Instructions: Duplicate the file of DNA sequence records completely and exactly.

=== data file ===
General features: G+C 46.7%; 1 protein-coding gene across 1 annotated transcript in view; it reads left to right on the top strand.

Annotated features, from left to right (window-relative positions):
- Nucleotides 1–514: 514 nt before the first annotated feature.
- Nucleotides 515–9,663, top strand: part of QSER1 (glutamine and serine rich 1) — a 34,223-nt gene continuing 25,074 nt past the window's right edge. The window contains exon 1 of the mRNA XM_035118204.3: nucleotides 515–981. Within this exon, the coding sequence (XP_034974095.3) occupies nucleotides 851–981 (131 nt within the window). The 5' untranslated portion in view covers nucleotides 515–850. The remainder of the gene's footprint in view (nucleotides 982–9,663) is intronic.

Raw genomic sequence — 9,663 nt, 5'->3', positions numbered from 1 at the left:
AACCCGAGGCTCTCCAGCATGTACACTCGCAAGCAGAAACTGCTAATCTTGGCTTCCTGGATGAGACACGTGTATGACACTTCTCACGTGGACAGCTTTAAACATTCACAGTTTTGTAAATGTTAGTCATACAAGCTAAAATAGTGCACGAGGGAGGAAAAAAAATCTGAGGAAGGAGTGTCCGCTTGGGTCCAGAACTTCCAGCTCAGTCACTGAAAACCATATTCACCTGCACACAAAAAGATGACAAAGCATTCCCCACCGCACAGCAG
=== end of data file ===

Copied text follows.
General features: G+C 46.7%; 1 protein-coding gene across 1 annotated transcript in view; it reads left to right on the top strand.

Annotated features, from left to right (window-relative positions):
- Nucleotides 1–514: 514 nt before the first annotated feature.
- Nucleotides 515–9,663, top strand: part of QSER1 (glutamine and serine rich 1) — a 34,223-nt gene continuing 25,074 nt past the window's right edge. The window contains exon 1 of the mRNA XM_035118204.3: nucleotides 515–981. Within this exon, the coding sequence (XP_034974095.3) occupies nucleotides 851–981 (131 nt within the window). The 5' untranslated portion in view covers nucleotides 515–850. The remainder of the gene's footprint in view (nucleotides 982–9,663) is intronic.

Raw genomic sequence — 9,663 nt, 5'->3', positions numbered from 1 at the left:
AACCCGAGGCTCTCCAGCATGTACACTCGCAAGCAGAAACTGCTAATCTTGGCTTCCTGGATGAGACACGTGTATGACACTTCTCACGTGGACAGCTTTAAACATTCACAGTTTTGTAAATGTTAGTCATACAAGCTAAAATAGTGCACGAGGGAGGAAAAAAAATCTGAGGAAGGAGTGTCCGCTTGGGTCCAGAACTTCCAGCTCAGTCACTGAAAACCATATTCACCTGCACACAAAAAGATGACAAAGCATTCCCCACCGCACAGCAG